From left to right: A round goby in a sink with a tweezers and callipers for taking morphological measurements; measuring mouth size to study maximum prey size; probing the gills.
Of all the plants and animals that are transported around the world, whether by accident or design, about 10 percent thrive. Just one percent become a pest. Nagelkerke: “What makes that one percent so successful? Up to now, people sought the explanation in the characteristics of the newcomer themselves. But we think it also has something to do with the characteristics of the host ecosystem. It could vary in the degree of immunity and resilience. We are researching the interaction between the exotic species and the ecosystem.”
‘Thanks to its aggressive behaviour, the round goby is supplanting indigenous species such as the gudgeon and the bullhead’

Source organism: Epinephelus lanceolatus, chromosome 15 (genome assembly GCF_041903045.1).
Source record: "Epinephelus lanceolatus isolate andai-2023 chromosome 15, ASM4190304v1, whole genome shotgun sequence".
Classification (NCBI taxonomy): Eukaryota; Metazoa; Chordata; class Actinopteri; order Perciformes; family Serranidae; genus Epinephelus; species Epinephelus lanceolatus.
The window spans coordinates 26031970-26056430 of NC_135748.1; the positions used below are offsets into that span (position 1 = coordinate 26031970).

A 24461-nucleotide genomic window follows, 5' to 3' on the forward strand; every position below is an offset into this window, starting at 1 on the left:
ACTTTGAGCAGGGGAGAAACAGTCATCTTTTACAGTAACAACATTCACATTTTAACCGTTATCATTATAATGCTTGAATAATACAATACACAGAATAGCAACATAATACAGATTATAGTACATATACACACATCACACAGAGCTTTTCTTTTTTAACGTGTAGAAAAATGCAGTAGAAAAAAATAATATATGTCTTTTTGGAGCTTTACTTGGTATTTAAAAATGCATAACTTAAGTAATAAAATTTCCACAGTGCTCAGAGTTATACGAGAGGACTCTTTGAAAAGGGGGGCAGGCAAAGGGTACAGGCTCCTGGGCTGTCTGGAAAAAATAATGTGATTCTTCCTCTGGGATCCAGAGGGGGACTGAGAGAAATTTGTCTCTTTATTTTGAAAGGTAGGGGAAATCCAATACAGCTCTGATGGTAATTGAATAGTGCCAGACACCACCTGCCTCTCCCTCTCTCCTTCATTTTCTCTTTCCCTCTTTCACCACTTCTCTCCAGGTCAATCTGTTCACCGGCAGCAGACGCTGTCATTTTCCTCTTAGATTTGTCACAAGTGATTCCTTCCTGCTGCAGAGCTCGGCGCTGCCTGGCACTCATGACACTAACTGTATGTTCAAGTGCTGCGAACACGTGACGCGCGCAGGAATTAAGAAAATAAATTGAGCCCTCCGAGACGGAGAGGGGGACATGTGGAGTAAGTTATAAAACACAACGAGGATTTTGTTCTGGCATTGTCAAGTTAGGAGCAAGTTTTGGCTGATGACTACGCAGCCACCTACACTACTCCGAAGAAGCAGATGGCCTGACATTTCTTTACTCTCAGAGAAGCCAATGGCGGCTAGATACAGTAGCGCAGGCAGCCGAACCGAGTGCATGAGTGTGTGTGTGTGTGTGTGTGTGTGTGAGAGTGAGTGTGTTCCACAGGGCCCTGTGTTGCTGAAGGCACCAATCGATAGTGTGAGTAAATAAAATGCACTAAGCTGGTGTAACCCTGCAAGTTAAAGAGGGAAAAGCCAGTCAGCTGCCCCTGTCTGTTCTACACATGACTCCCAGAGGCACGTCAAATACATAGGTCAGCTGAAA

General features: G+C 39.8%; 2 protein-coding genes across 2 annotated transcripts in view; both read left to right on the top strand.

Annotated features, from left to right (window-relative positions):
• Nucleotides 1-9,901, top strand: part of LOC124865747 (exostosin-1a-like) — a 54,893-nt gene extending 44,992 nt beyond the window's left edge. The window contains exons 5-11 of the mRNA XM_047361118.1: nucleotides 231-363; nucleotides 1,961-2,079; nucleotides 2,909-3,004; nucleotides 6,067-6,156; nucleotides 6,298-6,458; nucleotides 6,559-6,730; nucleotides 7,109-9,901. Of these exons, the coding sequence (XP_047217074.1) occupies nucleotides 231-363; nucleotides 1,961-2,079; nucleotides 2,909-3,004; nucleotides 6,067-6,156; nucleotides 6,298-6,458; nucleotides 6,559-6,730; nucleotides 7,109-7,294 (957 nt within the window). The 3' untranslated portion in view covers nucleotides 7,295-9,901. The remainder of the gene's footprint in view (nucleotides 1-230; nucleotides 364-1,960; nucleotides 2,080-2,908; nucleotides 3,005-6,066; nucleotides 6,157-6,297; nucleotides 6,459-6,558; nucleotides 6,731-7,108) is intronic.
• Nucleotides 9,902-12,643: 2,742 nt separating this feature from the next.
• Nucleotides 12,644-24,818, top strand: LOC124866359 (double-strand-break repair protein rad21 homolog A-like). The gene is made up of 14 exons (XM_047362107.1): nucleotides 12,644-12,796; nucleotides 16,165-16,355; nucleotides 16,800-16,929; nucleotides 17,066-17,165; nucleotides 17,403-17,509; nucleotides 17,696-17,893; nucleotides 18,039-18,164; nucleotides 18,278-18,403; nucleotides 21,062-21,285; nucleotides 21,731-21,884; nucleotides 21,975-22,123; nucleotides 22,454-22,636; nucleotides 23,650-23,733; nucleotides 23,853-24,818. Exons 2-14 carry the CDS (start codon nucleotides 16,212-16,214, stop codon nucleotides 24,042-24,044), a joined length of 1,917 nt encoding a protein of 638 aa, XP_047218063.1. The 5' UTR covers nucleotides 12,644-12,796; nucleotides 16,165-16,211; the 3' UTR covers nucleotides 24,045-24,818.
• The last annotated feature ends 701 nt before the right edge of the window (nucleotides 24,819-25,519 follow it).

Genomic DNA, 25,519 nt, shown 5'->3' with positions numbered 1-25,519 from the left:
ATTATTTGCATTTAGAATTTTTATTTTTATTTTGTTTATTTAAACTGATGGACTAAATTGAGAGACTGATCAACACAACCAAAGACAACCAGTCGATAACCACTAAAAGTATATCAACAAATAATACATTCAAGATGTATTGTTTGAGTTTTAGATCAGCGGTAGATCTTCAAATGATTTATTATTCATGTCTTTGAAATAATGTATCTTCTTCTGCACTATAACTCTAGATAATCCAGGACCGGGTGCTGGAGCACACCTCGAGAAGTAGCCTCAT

The round goby looks for food on rocky riverbeds and spawns there too. These kinds of rocks are not found naturally in the Netherlands but thanks to water management measures such as the insertion of basalt blocks and stone breakwaters, we have made the ecosystem more attractive for this invasive exotic. Nagelkerke: “If you get to know more about those kinds of connections, you can make an ecosystem more resistant to invasive exotics, for example by removing basalt from rivers wherever possible.”
The strange thing is that in the course of their global advance, the round gobies adapt their physical characteristics – and probably their physiology too – to new circumstances. Nagelkerke: “Examples would be salt levels, new types of food or different natural enemies. It might be that great adaptation capacity that makes it particularly successful. We want to study whether this might be a case of super-fast microevolution.”
Leo Nagelkerke PhD
Assistant professor in Aquaculture and Fisheries at Wageningen University & Research, fish ecologist and functional morphologist
Research on the resilience of the ecosystem when exotics arrive
Leo van Nagelkerke collaborates on this research with a team of scientists from Wageningen University & Research, the University of Amsterdam, Radboud University and the Netherlands Institute for Ecology, who are specialists in the fields of aquaculture, marine zoology and ecology